Twentieth century South Africa was an unforgiving, unrighteous and primitive-like society. Cruel, repressive laws casted a non-negotiable boundary around Black, Coloured and Indian people. These laws restricted their movements, opportunities and all round lifestyle. A white minority was in utter control of a vulnerable South Africa, and this control was being maintained in the worst possible way. This method is known as Apartheid. In 1948, the Afrikaner National Party rose to power with their policy of Apartheid and implemented laws that were far more severe and brutal than before. Their laws touched every aspect of social life, including prohibition of marriage between blacks and whites, and the sanctioning of “white-only” jobs. The various races were also forbidden from mixing socially and were forcibly moved to separate living areas. In 1960, the Population Registration Act required that all South Africans be racially classified into one of three categories: white, black, or coloured. Classification into these categories was based on appearance, social acceptance, and descent. A person could not be considered white if one of his or her parents were “non-white.”Determining a person white would not only be based on physical appearance but other things like his/her habits, education, and speech would be taken into account. The Department of Home Affairs was responsible for the classification of the citizenry. Blacks who didn’t co-operate with the race laws were dealt with harshly, and were often beaten or unfairly imprisoned. All blacks were required to carry “pass books” containing fingerprints, a photo, and information concerning access to white areas. In 1951, the Bantu Authorities Act established a basis for ethnic government in African reserves, known as “homelands.” These homelands were independent states to which each African was assigned by the government according to the record of origin. All political rights, including voting, held by an African were restricted to the designated homeland. The aim of homelands was to rid blacks of their South African citizenship and any right of involvement with the South African Parliament. Basically, blacks were aliens in their own country. In 1953, the Bantu Education Act was passed, which meant black school children were given an inferior education. The school curriculum was designed to offer a limited education, because the government wanted black to be manual workers only. Mission and church schools which refused to teach the new Bantu Education syllabus were forced to close down. The result of the new system was that the schools were understaffed and overcrowded, and had fewer resources. This obviously led to a decline in the quality of education. Inevitably, Apartheid sparked significant internal resistance and violence. Anti-Apartheid activists took shape, in aim to restore justice and rid South Africa of racial equality. Those who opposed the Apartheid policy risked being imprisoned, or sometimes worse, even killed. Since the 1950’s, a series of popular uprisings and protests was met with the banning of opposition and imprisoning of anti-Apartheid leaders. As unrest spread and became more effective and militarised, oppressive organisation responded with repression and violence. This fight for freedom characterized the 20th century. Activists not only fought for race, but also gender equality – both in South Africa and the world over. The system of patriarchy and the ‘women’s work’ stereotype had to be broken before women, particularly black women, could achieve equal status as men. Apartheid imposed new restrictions on African women beginning in the 1950s. Many lived in squalor in the former homelands, where malnutrition, illness, and infant mortality were much higher than in urban areas. Other women who followed their husbands into cities or mining areas lived in inadequate, and often illegal, housing near industrial compounds. Women often left their own families to commute long distances to low-wage jobs in the domestic work force in white neighbourhoods. Substantial numbers were temporary workers in agriculture; and a growing number of women joined the burgeoning industrial work force. These living conditions, along with the inferior treatment given towards women in the work sector, were the breeding grounds for their resistance against Apartheid.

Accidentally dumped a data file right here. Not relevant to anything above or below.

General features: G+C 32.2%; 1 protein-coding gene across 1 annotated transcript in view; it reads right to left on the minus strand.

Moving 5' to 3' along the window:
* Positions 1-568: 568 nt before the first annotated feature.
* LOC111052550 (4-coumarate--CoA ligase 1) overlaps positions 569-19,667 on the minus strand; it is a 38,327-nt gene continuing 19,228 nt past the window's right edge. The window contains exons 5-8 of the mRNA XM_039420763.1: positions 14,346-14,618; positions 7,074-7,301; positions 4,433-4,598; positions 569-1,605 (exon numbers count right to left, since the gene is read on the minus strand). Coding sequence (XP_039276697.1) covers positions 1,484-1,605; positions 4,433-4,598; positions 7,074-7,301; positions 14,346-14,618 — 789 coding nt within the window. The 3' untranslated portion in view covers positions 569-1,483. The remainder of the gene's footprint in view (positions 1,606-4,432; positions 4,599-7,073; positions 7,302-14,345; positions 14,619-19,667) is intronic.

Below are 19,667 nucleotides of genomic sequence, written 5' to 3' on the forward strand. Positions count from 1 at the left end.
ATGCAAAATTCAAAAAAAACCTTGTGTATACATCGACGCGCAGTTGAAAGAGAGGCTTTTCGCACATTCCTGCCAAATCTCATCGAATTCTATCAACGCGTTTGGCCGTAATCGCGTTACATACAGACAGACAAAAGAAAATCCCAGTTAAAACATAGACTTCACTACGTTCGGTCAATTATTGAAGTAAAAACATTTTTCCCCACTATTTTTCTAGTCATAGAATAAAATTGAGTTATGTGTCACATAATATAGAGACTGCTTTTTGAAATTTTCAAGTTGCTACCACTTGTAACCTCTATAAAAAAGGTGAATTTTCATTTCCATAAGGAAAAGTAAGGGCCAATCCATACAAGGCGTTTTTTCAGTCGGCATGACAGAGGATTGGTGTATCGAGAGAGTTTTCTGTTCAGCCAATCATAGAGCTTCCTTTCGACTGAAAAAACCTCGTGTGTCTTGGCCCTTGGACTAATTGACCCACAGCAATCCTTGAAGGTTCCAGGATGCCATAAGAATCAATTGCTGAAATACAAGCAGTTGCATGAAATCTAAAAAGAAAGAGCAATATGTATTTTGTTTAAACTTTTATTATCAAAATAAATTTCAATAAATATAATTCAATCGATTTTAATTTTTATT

The main reason why women’s resistance differed from the men’s, was because women were also focused on gender equality, not just racial equality. Men protested against the whites, whereas women involved all races in their objection to the Apartheid policy. Gender inequality obviously hindered women’s involvement in Apartheid. Black women actually needed the permission and approval of their fathers or husbands in order to step outside the family for practically any reason. The June 1913 anti-pass defiance campaign was probably the first recorded incidence of protest by women against the Union government. The government attempted to get women to carry passes as early as 1913, but due to the massive resistance it was met with, the government only attempted again when the National Party came into power in 1948. In 1952, a large number of women moved into urban areas to seek employment and keep their families together. The National Party saw this as a threat to the Apartheid structure as the women were constructing a permanent urban labour force. The native Abolition of Passes and Co-ordination of Documents Act of 1952 was initiated, and was intended to permit only necessary labour for industrial and domestic work into urban areas. This meant that passes were to be extended to women. As soon as this act was announced, the women organised a demonstration. The women in Black Sash performed an all-white protest, and in Pretoria, 2000 African women rallied. Many women were arrested when they burned their passes as it was illegal to destroy it. On the day that passes were distributed in Sanderton in south-eastern Transvaal, 914 women protested to the Mayor, and all of whom were arrested for taking part in an illegal procession. But, by 1960, about 75 percent of adult women in South Africa had accepted the passes. A significant incident sparked a significant organisation to develop which played a massive role in the men’s resistance to Apartheid. Peaceful resistance to government policies reached a peak when both the ANC and Pan Africanist Congress (PAC) – both being led by men – organised anti-pass campaigns in March 1960. The PAC plan was that the protestors would march to police stations where they would burn their passes and present themselves for mass arrest. On the 21st of March 1960, thousands of Africans gathered in locations around the country. In Sharpeville, up to 20 000 came to the police station, which created an unforgiving and intense atmosphere. The police opened fire and 69 people were killed and 180 injured. Most of the shot or injured had been shot in the back. The Sharpeville Massacre marked the beginning of an even more repressive era. Both the ANC and PAC were banned. Women led hunger strikes to protest against living conditions in jail while massive arrests were made under new restrictive legislation. The Black Consciousness Movement (BCM) was an anti-Apartheid activist movement inspired by the Sharpeville Massacre and the banning of the ANC and PAC. The movement represented a social movement for political consciousness. Thenjive Mtintso, a journalist, who was arrested and banned several times and is now in exile, describes what Black Consciousness means: “Black Consciousness says to the black man ‘whatever you have been doing so far, you have been trying to emulate whites. You have lost you value. You have been uprooted. Now go back to your roots and from there you can emerge as a man in your own right. Black Consciousness goes on to black solidarity and black power.” He then discussed that Black Consciousness wasn’t anti-white, but that it did call for new effective strategies. He explained that the whites must work within their own community to resolve and liberate their counterparts, and that blacks will be doing the same in their community. This emphasises the difference between the men’s and women’s role as Black Consciousness focused solely on the black race. Ray Alexandre Simons was born on 12 January 1913 in Latvia. She arrived in South Africa on 6 November 1929, and began to organise Black workers unions. Five days later, after meeting Cissie Gool, she joined the Communist Party of South Africa, aged only 16. In April 1954, together with Helen Joseph, Lilian Ngoyi and Florence Mkhize, she helped construct the foundation of the Federation of South African Women, which fought for women’s rights and participated in drafting the pioneering Women’s Charter. According to its constitution, the objectives of the Federation were to bring the women of South Africa together to secure full equality of opportunity for all women, regardless of race, colour or creed; to remove social, legal and economic disabilities; and to work for the protection of women and children. FEDSAW also aimed to establish a broad-based women’s organisation. One of the most successful protests FEDSAW organised took place in 1957, when the Public Utility Transportation Company increased their fare by one penny. The PUTC were responsible for the transportation of some 25,000 Africans each day from the townships of Alexandra, Sophiatown and Lady Shelburne. Africans began a bus boycott by walking up to nine miles each way, some leaving at 3:00 a.m. it took just under three weeks for the boycott mass to grow by 20,000 other Africans. Significantly, the boycott was organised mainly by women, and was in fact led by a women. After much violent deliberation, the government finally implemented the Native Transportation Act No. 52 (1957) which rolled back the fare increase. The creation of FEDSAW marked the start of a period of expansion of the political involvement of women, especially black. Another organization that took to the troubled South African scene was The Black Sash. This organization was particularly significant because it was in fact founded by, in 1955, a small group of white middle-class women who were predominantly English-speaking. It was initially called The Women’s Defence of the Constitution League, but was changed to The Black Sash because the women wore black sashes over one shoulder as they stood to demonstrate against discriminatory legislation. The organisation developed into an avenue for liberal women to protest against government policies by means of marches, convoys, demonstrations and vigils. The organization was initially formed to protest against the Separate Representation of Voters Bill, a plan by the government to strip Coloureds from the common voters’ roll. To show their disapproval they stood silently on pavements outside public buildings in the major cities, wearing their black sashes. These acts of resistance attracted some support but also criticism from the white public. The organization also protested against the Promotion of Bantu Self-Government Bill. A Bantustan (black African homeland) was a region assigned to black inhabitants of South Africa. The bill stripped black South Africans of parliamentary representation and legalised forced removals. Initially, membership of the Black Sash was only open to female voters resident in South Africa. In 1963, all women living in South Africa were able to become members of the Black Sash, but nevertheless, it remained mainly a “white” organization. In 1973, 210 delegates representing 41 organisations gathered in Durban to found the Black Women’s Federation (BWF). The BWF was closely related to FEDSAW as it possessed the same objectives, but the difference was that it only allowed black membership because it was based on opposition to the legislation governing blacks. At the conference where the organisation was launched, the women adopted a constitution and resolved to deal with issues relating to housing, education, labour and rural development. Another way in which BWF was different to its predecessor was that it worked in both rural and urban areas. The aim was to teach women to realise their own potential and to increase their awareness and level of education. Literacy, nutrition and health classes developed, and so did small cottage industries. Inevitably, the Government took action, and within a year seven leaders had been detained, and the entire organisation had come to a grinding halt in October 1977. I would like to dedicate my final piece of information to, in my opinion, the most iconic and morally sound person in women’s resistance to the Apartheid State: Helen Suzman. In 1953, Helen won a nomination contest which granted her a seat in Parliament, representing the United Party.